• 86% felt that a lack of understanding from society is one of the main challenges to living life with a hidden disability

Respondents were asked to mark in which particular settings brain injury being hidden has been an issue. The most common settings were whilst shopping (71%) and when attending benefits assessments/appointments (56%). The majority of respondents had experienced difficulties in these settings, though many also reported difficulties in employment (45%) and education (27%) settings, at medical appointments (45%), taking public transport (41%), attending entertainment/leisure venues (37%), at job interviews (17%) and through contact with the police (15%).

Some specific examples of difficult situations reported as part of the survey include:

  • Being detained under the Mental Health Act and having to spend the night in a cell
  • Struggling to show the right emotions – not crying at mother’s funeral, and instead feeling cheerful
  • Finding shopping overwhelming for various reasons, including the amount of lights and signs, issues finding items, difficulty understanding money, prices, payments etc.
  • Having benefits (Personal Independent Payment) reduced due to an inability to communicate the extent of the injuries and/or due to an assessor’s lack of understanding

When asked to sum up having a hidden brain injury in one word, the top three words chosen by respondents included: frustrated, misunderstood and vulnerable.

Things that can help

It’s clear that the challenges faced by those living with a hidden disability are far-reaching, and I’ve looked at some things that can possibly help below:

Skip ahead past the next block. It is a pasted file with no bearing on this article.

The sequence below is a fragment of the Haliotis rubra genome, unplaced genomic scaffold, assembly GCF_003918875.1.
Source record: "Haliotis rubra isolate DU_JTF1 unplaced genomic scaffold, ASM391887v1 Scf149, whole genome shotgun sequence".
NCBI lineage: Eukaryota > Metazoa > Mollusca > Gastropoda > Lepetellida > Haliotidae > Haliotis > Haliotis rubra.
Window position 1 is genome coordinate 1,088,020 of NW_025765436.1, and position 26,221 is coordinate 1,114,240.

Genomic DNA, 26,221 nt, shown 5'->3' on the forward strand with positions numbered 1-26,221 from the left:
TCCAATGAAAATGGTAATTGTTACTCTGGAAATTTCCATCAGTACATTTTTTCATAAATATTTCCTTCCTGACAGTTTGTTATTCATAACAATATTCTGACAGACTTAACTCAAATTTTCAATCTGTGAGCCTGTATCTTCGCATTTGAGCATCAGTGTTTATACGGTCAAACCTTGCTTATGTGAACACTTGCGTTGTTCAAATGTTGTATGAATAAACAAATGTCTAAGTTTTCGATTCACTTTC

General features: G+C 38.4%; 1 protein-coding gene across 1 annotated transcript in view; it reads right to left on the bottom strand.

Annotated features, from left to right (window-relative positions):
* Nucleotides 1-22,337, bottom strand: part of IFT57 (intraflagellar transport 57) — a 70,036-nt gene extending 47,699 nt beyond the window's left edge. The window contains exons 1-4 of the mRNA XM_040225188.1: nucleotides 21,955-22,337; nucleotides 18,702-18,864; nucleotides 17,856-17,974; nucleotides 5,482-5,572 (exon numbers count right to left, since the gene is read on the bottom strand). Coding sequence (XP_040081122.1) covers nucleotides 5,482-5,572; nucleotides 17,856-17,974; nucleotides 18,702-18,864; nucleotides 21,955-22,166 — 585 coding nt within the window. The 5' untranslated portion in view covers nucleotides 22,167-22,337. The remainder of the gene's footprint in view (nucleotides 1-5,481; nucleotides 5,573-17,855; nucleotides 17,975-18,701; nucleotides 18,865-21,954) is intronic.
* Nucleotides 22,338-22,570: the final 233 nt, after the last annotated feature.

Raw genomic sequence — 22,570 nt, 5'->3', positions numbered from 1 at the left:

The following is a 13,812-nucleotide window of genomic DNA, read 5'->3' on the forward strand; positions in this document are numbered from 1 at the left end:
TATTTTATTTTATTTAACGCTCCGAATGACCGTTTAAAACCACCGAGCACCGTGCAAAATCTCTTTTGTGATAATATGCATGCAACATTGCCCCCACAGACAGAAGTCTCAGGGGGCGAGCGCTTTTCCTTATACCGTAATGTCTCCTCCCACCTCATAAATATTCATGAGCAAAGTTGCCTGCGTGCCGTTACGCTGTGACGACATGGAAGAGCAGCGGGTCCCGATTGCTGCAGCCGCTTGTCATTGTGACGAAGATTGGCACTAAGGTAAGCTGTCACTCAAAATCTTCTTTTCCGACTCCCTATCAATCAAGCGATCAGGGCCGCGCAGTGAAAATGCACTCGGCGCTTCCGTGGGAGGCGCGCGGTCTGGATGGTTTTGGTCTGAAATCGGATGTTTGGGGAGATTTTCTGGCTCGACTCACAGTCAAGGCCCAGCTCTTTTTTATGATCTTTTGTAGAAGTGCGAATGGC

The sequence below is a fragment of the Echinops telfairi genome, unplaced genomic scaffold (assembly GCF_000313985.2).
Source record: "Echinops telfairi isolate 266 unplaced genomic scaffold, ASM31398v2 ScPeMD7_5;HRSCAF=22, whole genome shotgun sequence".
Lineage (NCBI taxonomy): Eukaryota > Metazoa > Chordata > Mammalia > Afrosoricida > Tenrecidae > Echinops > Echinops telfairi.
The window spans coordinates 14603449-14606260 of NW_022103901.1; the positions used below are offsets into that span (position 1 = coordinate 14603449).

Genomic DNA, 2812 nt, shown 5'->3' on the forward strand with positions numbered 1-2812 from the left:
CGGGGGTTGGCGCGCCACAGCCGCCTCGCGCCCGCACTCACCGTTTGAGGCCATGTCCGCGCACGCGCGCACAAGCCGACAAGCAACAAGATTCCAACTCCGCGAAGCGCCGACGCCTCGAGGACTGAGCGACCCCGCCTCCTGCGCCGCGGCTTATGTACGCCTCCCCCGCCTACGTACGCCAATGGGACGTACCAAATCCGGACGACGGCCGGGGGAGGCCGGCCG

There are schemes out there that people with hidden disabilities can benefit from. For instance, the Department for Transport issued guidance to councils on Blue Badge parking permits in 2019 which allowed people with hidden disabilities to access Blue Badges for the first time.

Some people also find the Sunflower Lanyard scheme helpful. People with hidden disabilities and their families can choose to wear a lanyard decorated with sunflowers in order to discreetly indicate to staff in various places that they may need additional help, support or understanding.

Headway launched a Brain Injury Identity Card a few years ago. The Headway ID card is a form of identification for individuals with a brain injury and includes information regarding their injury and the support they may need, in the hope that it will provide survivors with more confidence in everyday social situations.

Advice for others

The onus should not be on brain injury survivors to find ways to improve the situation – we all need to do what we can to help support those with hidden disabilities.

As part of Headway’s recent survey, “See the Hidden Me”, respondents were asked to say how others could help. They asked that others:

  • Be patient
  • Don’t judge
  • Take the time to learn about brain injury
  • Just ask, and listen (i.e. simply ask how a survivor is, or whether they need any assistance)
  • Don’t undermine the effects of brain injury (i.e. avoid likening regular day-to-day experiences with those of brain injury survivors. For instance, avoid making comments like “my memory is awful as well.”)
  • Recognise the fluctuating and unique nature of brain injury (i.e. be aware that everyone’s experience of brain injury is different)

Headway’s website contains more information about their “See the hidden me” campaign, and you can also read the full survey report here.